Electric Scooters in the UK: A Comprehensive Look at Legal Standpoints

The transport industry is always evolving and e-scooters mark the next step in mainstream sustainable travel. This new craze has swept across the UK and other countries, with 77 million riders recorded worldwide and an expectation of over 110 million in 2025.

While this has opened so many more opportunities for travel, the legal background of e-scooters is changing and there have been many questions raised about public safety and legislation.

It is illegal in the UK to use a privately owned electric scooter on public roads, pavements, and cycle lanes. It is, however, legal to buy, sell and own an e-scooter and it can be used on private land with the permission of the landowner.

E-Scooter safety concerns

E-scooters are classified as powered transporters and fall under the same regulations that all motor vehicles are subjected to. This is in the interest of public safety since there were 421 people seriously injured and 1,003 slightly injured recorded in 2021.

You can get up to speeds of 15 to 20 miles per hour, so if you take a tumble or get into a collision, you could get seriously injured.

Research shows that anti-social behaviour is another rising safety concern regarding electric scooters. Respondents stress that common issues were riders going too fast (77%), performing dangerous tricks (32%) and devices being used on pavements (86%).

If you have suffered an accident involving an e-scooter, you can use a claims calculator to see how much compensation you could be entitled to.

Changes on the horizon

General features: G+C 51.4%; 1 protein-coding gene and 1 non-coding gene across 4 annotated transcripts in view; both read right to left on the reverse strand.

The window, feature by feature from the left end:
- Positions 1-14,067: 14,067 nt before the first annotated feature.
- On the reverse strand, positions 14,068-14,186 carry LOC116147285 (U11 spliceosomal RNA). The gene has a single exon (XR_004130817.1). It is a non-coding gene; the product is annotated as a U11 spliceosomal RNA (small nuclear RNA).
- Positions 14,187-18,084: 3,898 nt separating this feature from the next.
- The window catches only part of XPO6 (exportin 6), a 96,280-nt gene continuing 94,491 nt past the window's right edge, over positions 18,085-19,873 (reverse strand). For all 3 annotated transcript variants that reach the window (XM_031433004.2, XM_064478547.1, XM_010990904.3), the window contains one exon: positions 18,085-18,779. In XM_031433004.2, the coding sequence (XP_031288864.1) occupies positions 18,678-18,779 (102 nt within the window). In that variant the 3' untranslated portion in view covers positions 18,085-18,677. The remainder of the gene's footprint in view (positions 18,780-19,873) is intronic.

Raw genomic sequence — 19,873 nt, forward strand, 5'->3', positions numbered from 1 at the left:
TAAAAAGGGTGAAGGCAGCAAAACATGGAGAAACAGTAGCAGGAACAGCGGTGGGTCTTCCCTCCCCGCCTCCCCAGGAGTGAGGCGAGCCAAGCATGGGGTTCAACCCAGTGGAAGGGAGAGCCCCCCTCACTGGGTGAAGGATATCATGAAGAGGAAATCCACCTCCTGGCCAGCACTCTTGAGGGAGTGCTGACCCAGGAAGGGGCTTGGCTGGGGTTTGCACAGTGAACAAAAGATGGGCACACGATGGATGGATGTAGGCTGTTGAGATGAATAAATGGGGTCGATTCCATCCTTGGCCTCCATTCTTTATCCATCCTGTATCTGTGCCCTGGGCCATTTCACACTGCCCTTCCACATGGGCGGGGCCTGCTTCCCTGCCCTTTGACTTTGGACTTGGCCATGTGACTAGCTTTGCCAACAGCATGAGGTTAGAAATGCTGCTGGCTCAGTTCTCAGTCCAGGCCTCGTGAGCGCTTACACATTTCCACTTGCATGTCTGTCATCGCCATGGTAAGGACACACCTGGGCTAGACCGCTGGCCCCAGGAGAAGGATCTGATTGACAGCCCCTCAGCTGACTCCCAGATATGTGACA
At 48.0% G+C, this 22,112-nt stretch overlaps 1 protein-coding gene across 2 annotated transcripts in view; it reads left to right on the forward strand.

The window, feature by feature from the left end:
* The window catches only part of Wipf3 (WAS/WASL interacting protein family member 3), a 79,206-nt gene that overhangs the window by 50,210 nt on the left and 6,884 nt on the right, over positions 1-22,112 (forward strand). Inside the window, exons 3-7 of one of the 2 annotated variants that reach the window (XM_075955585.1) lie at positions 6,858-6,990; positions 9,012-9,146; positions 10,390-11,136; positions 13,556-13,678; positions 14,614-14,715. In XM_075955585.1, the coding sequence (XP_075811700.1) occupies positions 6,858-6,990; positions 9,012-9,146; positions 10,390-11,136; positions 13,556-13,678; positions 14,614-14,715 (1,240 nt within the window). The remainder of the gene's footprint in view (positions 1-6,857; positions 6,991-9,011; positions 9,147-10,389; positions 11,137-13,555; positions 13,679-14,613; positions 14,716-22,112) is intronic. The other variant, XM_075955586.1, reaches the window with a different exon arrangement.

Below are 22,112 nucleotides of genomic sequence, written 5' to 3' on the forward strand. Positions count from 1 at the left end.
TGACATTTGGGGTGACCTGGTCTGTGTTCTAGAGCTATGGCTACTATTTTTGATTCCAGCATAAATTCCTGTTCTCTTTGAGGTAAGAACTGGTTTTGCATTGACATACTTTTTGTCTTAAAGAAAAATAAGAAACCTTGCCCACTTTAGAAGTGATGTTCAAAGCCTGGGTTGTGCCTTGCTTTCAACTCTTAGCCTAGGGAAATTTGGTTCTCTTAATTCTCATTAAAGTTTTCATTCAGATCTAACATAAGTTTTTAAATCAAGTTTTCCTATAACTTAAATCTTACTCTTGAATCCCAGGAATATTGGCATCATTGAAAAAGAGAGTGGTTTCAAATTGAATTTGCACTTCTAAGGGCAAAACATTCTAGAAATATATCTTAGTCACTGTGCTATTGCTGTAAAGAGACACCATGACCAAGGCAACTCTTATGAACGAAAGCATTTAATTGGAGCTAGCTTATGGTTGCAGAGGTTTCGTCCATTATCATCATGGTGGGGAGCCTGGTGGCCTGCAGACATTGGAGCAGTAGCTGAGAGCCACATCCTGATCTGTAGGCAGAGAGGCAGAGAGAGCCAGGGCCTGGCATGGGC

The government is currently reviewing options for electric scooter regulations, and it could lead to new rules where e-scooters are sold to meet certain safety standards.

There is already one change coming. From December 2023, it is now a requirement that new and existing drivers give their name, driving license number and photo of their driving license. Plans are also in place to regulate the maximum speed, power, lights and registration.

Further trials are taking place to determine parking incentives, penalties and the use of helmets. It also aims to crack down on illegal e-scooter use and any antisocial behaviour. That being said, there are no near-future movements to legalise the use of electric scooters on public roads.

Current safety rules

Safety is the top priority when using an e-scooter, so riders need to be aware of how to protect themselves and the public. Wearing a helmet is not a legal requirement but it is definitely a wise move. It’s also essential to keep in mind that e-scooters are designed for one person, so it is not safe to carry more than a single passenger at a time.

The wheels and handlebar must stay in alignment when riding so you need to ensure that the bolts on the stem are tight so you can remain in control of your scooter.